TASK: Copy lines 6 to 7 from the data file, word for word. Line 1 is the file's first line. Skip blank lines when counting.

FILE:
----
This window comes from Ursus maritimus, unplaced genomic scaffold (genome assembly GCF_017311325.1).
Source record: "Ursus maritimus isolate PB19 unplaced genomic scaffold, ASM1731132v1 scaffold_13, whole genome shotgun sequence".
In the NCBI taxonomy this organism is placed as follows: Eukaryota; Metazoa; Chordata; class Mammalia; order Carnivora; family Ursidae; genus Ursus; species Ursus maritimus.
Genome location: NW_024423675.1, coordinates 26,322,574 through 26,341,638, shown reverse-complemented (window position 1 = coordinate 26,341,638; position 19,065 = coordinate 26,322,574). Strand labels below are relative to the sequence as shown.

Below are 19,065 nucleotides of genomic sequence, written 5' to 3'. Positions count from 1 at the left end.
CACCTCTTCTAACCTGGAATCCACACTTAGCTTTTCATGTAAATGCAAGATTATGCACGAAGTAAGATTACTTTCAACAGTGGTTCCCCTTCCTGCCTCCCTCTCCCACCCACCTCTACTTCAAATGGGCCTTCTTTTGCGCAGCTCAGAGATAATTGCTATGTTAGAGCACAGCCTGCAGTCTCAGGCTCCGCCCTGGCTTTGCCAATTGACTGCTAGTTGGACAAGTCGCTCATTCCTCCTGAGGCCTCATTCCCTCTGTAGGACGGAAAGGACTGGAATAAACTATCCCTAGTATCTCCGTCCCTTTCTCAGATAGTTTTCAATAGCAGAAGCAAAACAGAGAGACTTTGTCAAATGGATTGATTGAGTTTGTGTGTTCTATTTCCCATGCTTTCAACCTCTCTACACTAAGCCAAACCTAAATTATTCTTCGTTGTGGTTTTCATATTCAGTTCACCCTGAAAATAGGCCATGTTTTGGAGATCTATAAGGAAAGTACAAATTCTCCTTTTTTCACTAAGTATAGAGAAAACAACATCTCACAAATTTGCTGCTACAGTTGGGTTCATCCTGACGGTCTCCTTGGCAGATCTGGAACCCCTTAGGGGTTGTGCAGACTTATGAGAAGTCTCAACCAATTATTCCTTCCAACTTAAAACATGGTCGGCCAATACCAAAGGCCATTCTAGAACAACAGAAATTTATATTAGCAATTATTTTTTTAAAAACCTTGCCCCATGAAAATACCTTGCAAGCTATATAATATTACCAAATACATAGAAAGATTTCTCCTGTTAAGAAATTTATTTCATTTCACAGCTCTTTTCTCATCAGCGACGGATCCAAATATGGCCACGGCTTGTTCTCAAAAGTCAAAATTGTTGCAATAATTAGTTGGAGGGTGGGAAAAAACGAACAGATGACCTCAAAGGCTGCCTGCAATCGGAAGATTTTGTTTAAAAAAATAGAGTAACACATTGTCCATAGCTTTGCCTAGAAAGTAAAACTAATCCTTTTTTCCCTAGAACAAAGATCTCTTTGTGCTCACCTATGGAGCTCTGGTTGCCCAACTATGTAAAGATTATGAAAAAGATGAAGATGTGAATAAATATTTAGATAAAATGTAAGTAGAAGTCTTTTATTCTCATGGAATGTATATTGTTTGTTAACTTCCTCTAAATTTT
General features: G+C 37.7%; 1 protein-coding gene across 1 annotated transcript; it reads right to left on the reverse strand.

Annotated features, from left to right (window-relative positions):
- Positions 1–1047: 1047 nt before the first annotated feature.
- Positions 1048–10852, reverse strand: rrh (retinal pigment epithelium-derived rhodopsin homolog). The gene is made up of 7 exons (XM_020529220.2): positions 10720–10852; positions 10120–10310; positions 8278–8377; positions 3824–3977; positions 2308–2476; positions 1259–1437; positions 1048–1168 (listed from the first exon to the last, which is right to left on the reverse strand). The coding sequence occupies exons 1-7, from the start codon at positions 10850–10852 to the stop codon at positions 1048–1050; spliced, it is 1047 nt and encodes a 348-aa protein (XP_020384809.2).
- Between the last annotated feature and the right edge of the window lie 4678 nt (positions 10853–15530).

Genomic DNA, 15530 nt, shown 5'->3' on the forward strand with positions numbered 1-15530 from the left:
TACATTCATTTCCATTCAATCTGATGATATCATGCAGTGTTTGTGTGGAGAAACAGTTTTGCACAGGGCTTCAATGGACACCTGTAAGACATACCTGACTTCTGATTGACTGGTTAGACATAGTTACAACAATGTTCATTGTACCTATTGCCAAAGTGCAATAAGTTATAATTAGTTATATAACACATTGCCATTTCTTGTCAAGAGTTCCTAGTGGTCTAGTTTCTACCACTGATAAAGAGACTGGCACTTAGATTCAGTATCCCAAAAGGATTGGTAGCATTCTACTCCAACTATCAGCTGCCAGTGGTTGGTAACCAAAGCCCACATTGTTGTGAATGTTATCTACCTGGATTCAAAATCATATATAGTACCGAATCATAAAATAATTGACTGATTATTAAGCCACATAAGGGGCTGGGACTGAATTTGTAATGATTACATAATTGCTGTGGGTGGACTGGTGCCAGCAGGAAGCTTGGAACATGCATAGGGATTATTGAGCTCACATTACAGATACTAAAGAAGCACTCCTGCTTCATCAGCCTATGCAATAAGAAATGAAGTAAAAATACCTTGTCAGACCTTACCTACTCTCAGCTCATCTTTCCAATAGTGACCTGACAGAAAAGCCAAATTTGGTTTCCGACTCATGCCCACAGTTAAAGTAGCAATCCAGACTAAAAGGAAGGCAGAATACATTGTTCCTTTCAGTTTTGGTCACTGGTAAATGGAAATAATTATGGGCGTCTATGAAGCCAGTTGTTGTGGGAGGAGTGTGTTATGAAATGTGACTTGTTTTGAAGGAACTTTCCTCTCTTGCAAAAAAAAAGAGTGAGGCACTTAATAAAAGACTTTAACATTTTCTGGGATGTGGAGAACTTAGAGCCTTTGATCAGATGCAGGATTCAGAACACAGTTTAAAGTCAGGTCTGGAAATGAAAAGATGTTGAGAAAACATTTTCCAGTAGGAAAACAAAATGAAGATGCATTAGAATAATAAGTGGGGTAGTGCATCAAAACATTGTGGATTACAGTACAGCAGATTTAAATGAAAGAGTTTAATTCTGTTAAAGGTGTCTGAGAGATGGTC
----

CACCTCTTCTAACCTGGAATCCACACTTAGCTTTTCATGTAAATGCAAGATTATGCACGAAGTAAGATTACTTTCAACAGTGGTTCCCCTTCCTGCCTCCCTCTCCCACCCACCTCTACTTCAAATGGGCCTTCTTTTGCGCAGCTCAGAGATAATTGCTATGTTAGAGCACAGCCTGCAGTCTCAGGCTCCGCCCTGGCTTTGCCAATTGACTGCTAGTTGGACAAGTCGCTCATTCCTCCTGAGGCCTCATTCCCTCTGTAGGACGGAAAGGACTGGAATAAACTATCCCTAGTATCTCCGTCCCTTTCTCAGATAGTTTTCAATAGCAGAAGCAAAACAGAGAGACTTTGTCAAATGGATTGATTGAGTTTGTGTGTTCTATTTCCCATGCTTTCAACCTCTCTACACTAAGCCAAACCTAAATTATTCTTCGTTGTGGTTTTCATATTCAGTTCACCCTGAAAATAGGCCATGTTTTGGAGATCTATAAGGAAAGTACAAATTCTCCTTTTTTCACTAAGTATAGAGAAAACAACATCTCACAAATTTGCTGCTACAGTTGGGTTCATCCTGACGGTCTCCTTGGCAGATCTGGAACCCCTTAGGGGTTGTGCAGACTTATGAGAAGTCTCAACCAATTATTCCTTCCAACTTAAAACATGGTCGGCCAATACCAAAGGCCATTCTAGAACAACAGAAATTTATATTAGCAATTATTTTTTTAAAAACCTTGCCCCATGAAAATACCTTGCAAGCTATATAATATTACCAAATACATAGAAAGATTTCTCCTGTTAAGAAATTTATTTCATTTCACAGCTCTTTTCTCATCAGCGACGGATCCAAATATGGCCACGGCTTGTTCTCAAAAGTCAAAATTGTTGCAATAATTAGTTGGAGGGTGGGAAAAAACGAACAGATGACCTCAAAGGCTGCCTGCAATCGGAAGATTTTGTTTAAAAAAATAGAGTAACACATTGTCCATAGCTTTGCCTAGAAAGTAAAACTAATCCTTTTTTCCCTAGAACAAAGATCTCTTTGTGCTCACCTATGGAGCTCTGGTTGCCCAACTATGTAAAGATTATGAAAAAGATGAAGATGTGAATAAATATTTAGATAAAATGTAAGTAGAAGTCTTTTATTCTCATGGAATGTATATTGTTTGTTAACTTCCTCTAAATTTT
General features: G+C 37.7%; 1 protein-coding gene across 1 annotated transcript; it reads right to left on the reverse strand.